As the Senate this week wades through scores of amendments to legislation on financial regulatory reform, lobbying for and against applying a fiduciary standard to broker-dealers has reached a fever pitch.
Most of the activity is centering on an amendment offered by Sens. Robert Menendez, D-N.J., and Daniel Akaka, D-Hawaii, that would require broker dealers to act in the best interests of their retail clients and disclose conflicts of interest — the same rule investment advisers must follow. The provision would give the Securities and Exchange Commission the latitude to apply the standard to institutional investors as well.
The amendment, which differs only slightly from a provision in the House bill, would replace language in the Senate bill calling for a study of the issue. Observers expect a vote on Menendez-Akaka as early as May 12. Senate Majority Leader Harry Reid, D-Nev., has said he wants to finish the bill this week.
That timetable, which remains uncertain, has generated a flurry of letters and visits to Capitol Hill by the Financial Planning Coalition, the Consumer Federation of America, the North American Securities Administrators Association Inc. and AARP.
“This is a once-in-a-decade opportunity to reform our financial system,” Robert Glovsky, chairman of the Certified Financial Planner Board of Standards Inc., said in a May 11 conference call with reporters. “We're cautiously optimistic. The time is now. We don't need to study this anymore.”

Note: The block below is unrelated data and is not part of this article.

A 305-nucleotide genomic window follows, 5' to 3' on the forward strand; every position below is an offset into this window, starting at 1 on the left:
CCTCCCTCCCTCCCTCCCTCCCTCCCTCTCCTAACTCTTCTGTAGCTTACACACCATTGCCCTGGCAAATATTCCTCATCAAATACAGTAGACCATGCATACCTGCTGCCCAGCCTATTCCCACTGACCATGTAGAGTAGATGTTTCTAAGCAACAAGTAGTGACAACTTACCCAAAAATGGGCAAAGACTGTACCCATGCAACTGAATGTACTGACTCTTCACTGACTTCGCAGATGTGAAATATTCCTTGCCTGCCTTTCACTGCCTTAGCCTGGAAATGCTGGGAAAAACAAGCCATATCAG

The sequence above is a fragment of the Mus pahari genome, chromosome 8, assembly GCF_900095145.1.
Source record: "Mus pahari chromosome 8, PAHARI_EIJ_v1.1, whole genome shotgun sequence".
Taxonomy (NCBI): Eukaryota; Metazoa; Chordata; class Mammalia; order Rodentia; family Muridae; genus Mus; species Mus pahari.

Mr. Glovsky and his colleagues are pitching the fiduciary standard as one of the most straightforward ways to address the fears of consumers who depend on the stock market for financial needs such as retirement savings.
“It protects investors, particularly the elderly,” Mr. Glovsky said.
It's unclear how much legislative support there is for fiduciary standards, however. Several amendments have been filed, including one by Sens. Arlen Specter, D-Pa., and Ted Kaufman, D-Del., that would create criminal penalties for violations of the standards.
Sen. Christopher Dodd, D-Conn., and chairman of the Senate Banking Committee, took stronger fiduciary language out of the Senate bill. But on the Republican side, Sen. Susan Collins, D-Maine, has expressed strong interest in the issue.
“There's a lot of vote counting going on,” said William Baldwin, chairman of the National Association of Personal Financial Advisors.
Advocates for the fiduciary standards are battling an equally strong effort by brokers and insurers opposed to imposing the requirement on brokers. They claim that such a standard would limit their ability to charge commissions and offer proprietary products.
Andrew DeSouza, a spokesman for the Securities Industry and Financial Markets Association, declined to comment on the Menendez-Akaka amendment.
Referring to fiduciary standards generally in a May 4 e-mail, Mr. DeSouza said: “While we support a fiduciary duty for brokers and advisers when providing personalized investment advice to retail investors, we have serious concerns with such a standard being automatically extended to brokers when they are not providing personalized advice but merely acting as a market maker or counterparty to sophisticated institutional investors.”